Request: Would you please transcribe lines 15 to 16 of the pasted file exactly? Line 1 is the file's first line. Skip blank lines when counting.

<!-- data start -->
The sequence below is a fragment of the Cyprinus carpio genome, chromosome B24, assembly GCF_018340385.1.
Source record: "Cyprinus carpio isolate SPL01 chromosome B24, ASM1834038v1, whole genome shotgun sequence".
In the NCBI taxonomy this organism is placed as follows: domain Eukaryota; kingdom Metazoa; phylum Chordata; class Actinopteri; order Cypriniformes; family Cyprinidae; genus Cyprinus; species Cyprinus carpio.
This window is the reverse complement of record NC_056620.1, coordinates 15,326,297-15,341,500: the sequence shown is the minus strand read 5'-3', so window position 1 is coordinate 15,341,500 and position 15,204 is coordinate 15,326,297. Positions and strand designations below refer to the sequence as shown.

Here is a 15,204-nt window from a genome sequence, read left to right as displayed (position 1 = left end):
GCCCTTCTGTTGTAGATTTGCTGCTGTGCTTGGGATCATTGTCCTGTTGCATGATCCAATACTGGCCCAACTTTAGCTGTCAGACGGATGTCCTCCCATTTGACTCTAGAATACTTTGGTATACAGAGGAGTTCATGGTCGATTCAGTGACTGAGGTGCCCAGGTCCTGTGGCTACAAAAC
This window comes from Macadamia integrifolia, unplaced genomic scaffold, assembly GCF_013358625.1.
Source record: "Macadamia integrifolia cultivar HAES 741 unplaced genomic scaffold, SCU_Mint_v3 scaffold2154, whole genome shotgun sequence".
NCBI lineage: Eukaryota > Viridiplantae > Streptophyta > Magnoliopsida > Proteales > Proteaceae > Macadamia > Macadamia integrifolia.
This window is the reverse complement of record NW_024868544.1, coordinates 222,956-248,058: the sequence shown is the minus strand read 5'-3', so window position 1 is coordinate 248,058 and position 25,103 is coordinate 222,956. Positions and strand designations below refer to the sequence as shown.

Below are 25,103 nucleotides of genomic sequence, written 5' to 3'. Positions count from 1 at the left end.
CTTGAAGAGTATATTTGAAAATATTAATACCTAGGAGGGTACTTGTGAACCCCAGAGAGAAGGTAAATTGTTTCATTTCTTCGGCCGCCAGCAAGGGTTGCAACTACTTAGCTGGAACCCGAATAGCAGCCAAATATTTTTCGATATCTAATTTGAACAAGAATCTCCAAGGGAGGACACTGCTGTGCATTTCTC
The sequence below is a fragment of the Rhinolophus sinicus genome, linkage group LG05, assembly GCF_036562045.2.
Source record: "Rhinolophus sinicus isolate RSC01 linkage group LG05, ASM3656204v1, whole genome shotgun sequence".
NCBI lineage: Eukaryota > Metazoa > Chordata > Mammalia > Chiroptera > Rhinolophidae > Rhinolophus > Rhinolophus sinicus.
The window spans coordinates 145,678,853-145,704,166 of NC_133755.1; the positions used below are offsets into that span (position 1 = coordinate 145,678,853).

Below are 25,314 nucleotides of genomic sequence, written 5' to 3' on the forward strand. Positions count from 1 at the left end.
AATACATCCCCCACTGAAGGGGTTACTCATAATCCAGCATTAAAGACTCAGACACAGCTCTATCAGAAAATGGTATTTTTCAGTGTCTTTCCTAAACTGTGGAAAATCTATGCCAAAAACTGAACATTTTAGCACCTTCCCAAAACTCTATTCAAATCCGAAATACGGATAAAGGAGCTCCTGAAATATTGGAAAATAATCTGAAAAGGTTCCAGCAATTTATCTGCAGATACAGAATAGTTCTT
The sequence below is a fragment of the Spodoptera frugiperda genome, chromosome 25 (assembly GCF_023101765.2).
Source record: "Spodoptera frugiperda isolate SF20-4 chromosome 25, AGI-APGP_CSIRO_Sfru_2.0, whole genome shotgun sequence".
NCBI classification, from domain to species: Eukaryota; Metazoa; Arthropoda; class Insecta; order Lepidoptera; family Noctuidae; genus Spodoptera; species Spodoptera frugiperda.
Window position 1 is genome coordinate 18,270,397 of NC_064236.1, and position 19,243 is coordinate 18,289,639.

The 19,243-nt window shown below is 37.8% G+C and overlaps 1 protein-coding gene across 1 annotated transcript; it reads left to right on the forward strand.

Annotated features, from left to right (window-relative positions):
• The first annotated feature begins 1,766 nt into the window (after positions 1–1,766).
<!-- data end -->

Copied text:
NCBI lineage: Eukaryota > Metazoa > Chordata > Mammalia > Chiroptera > Rhinolophidae > Rhinolophus > Rhinolophus sinicus.
The window spans coordinates 145,678,853-145,704,166 of NC_133755.1; the positions used below are offsets into that span (position 1 = coordinate 145,678,853).